In this feature, we hand over the soapbox to members of the armed forces, who share their thoughts on the exploration of war in video games.
Jef Palframan // Lieutenant, Canadian Army // Sergeant, US Army
I was deployed to Afghanistan in 2008-9. I participated in some engagements and experienced rocket attacks. I have seen the costs of war and our current conflicts. I have had two friends killed in combat and have had the privilege of serving with heroes who have done much more than I. Upon returning to school after the military, I founded a veteran support group at my university that seeks to raise awareness about veterans' issues. I am discovering that there are many challenges (mostly unknown) that soldiers face when returning to civilian life.
I think a lot of military games depict soldiers as mindless killing machines who possess some magical power to regenerate their health and kill hundreds of people. We have enough problems with getting soldiers to recognize the symptoms of posttraumatic stress disorder that we don’t need some unrealistic expectation of what a soldier can and cannot endure. Also, the last time I checked, my veteran friends and I were not homicidal killers bent on racking up the biggest body count. Most soldiers avoid speaking about engagements where they were forced to take a life. This is not something that needs to be celebrated. War is a disgusting human behavior, if not the most disgusting. As a soldier I accept that it is part of the sacrifice I am willing to make in losing my innocence by taking another human's life. We are willing to do this on our nation's behalf. Anyone who wants to join the military so that they can kill other human beings has no business in uniform.
My main problem with military shooters is that they seem to be less about celebrating the soldier and more about celebrating killing. I have to admit that I used to play these games as well, but I have seen enough to know that they are fantasy. I don't think that the average gamer realizes what they are seeing. They are given an augmented reality that rewards them for killing, not for serving, and they think that that is reality. Being in the infantry is 99 percent boredom and sacrifice and 1 percent what you see in games. And even then what you see in the game is not what it is like at all. I do believe these games trivialize war: they make it something fun and adventurous.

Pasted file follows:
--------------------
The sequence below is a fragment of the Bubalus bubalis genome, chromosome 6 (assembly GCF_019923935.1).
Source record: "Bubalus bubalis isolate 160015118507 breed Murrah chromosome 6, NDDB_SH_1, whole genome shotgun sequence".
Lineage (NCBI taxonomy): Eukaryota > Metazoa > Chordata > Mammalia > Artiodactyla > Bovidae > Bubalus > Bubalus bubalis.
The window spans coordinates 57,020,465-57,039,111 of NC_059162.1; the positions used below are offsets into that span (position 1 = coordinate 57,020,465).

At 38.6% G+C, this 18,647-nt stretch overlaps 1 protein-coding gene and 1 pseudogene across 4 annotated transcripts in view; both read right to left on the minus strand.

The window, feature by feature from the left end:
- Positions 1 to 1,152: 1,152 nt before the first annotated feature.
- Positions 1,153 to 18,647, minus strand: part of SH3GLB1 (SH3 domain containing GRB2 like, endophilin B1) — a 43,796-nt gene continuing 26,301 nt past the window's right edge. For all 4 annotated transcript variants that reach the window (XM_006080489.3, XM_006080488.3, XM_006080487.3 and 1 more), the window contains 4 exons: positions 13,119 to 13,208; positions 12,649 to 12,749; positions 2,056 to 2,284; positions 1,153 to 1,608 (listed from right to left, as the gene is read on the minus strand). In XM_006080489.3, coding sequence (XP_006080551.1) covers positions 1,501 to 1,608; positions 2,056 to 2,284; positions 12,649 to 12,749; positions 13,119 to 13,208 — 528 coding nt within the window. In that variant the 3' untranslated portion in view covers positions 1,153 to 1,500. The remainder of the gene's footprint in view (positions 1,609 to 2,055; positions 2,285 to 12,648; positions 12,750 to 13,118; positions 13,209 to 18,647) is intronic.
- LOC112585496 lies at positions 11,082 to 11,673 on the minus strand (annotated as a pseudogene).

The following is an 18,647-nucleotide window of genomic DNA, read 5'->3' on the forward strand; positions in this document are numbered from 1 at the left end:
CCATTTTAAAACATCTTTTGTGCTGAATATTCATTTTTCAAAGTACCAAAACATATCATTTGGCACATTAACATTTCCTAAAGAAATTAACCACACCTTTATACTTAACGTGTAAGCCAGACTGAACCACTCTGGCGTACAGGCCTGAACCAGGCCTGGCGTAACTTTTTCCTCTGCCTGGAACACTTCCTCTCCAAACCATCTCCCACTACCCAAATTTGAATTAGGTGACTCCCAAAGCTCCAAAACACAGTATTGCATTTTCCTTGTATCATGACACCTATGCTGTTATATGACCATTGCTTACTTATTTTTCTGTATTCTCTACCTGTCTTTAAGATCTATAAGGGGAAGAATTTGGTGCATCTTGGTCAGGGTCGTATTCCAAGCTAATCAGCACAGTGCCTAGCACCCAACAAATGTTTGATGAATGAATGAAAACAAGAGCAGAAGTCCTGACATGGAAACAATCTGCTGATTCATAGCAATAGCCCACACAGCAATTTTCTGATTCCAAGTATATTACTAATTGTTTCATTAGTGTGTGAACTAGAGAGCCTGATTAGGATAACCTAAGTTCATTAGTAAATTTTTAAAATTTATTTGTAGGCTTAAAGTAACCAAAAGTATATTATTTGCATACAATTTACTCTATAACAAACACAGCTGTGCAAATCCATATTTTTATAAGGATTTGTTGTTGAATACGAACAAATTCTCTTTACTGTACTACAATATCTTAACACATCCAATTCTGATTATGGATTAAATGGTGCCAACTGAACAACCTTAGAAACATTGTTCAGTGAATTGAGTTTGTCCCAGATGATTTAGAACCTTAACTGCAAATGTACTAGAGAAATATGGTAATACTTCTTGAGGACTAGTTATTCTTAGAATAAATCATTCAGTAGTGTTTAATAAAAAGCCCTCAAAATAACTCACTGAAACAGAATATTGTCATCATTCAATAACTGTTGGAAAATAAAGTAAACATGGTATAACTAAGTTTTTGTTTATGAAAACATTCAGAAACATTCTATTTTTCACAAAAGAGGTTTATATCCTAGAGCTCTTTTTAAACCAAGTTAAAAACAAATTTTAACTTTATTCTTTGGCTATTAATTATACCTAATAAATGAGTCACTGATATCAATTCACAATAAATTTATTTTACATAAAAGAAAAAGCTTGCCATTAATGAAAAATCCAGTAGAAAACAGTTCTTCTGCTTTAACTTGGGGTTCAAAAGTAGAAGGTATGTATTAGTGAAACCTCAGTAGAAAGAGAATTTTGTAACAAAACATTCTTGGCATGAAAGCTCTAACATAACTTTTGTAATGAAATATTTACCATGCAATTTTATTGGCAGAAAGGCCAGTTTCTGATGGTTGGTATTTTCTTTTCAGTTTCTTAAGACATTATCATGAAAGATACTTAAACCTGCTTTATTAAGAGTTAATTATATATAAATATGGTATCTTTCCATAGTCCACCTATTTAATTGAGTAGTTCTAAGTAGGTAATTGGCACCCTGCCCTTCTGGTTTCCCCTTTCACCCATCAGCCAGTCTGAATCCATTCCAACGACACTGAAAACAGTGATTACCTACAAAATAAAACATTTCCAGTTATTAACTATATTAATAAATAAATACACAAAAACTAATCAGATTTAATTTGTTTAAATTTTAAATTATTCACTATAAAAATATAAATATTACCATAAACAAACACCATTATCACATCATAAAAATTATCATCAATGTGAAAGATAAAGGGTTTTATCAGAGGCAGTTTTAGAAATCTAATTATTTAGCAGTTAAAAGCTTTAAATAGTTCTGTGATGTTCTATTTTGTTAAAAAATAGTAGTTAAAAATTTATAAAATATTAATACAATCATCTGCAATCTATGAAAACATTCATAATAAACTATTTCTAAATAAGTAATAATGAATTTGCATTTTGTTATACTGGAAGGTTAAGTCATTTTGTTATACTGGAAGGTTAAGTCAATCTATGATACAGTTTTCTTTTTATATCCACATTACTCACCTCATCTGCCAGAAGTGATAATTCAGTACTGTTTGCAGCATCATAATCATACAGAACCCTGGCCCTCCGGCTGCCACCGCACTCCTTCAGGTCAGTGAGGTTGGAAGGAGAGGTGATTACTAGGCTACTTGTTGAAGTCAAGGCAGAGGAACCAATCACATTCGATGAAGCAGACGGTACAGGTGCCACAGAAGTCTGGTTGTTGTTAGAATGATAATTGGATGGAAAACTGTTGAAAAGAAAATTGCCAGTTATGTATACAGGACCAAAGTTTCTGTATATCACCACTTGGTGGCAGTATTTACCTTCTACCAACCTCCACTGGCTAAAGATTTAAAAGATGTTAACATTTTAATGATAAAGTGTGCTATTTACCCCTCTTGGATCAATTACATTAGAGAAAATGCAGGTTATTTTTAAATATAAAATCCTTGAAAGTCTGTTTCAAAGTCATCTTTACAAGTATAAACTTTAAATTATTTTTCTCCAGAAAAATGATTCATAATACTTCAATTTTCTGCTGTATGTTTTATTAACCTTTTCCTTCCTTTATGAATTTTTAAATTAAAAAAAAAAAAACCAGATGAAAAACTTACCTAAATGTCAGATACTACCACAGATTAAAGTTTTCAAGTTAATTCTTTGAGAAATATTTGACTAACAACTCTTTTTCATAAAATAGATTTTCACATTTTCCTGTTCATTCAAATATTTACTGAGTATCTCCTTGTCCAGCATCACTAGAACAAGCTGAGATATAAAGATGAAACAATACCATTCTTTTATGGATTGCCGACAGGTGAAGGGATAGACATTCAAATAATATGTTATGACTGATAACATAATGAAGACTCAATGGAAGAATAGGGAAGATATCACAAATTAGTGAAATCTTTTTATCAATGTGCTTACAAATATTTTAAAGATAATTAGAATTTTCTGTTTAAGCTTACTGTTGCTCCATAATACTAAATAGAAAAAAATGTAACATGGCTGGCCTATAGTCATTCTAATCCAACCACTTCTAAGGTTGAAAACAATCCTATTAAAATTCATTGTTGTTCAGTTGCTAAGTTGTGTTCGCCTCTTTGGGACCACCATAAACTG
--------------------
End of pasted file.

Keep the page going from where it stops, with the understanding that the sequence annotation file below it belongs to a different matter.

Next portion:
I think the fact that a soldier can use these games as an escape is telling. A soldier can recognize that they are not real, but the gaming public, the industry's target audience, does not. On more than one occasion I have had civilians ask me if war is really like it is in Call of Duty. My typical answer is to tell them that these guns look real, and that place looks like Afghanistan, but that is not what happens in real life. Then there is an awkward moment where I realize that they are not hearing what they want to hear. They want some kind of affirmation about the $65 they just spent.
I have since stopped playing these games. Military service has given me some of the best years of my life, and I would not trade them for anything, but there were some really horrible memories that I would not wish on anyone. It kind of makes me sick when I see promos like the most recent one for Call of Duty: Black Ops II where the promotion line was something like "There is a soldier in all of us," and the last scene in one of the trailers is some dude casually dropping a nuke on a city. If games are going to be culturally relevant, then they will need to start feeding something other than a base inhuman urge to kill.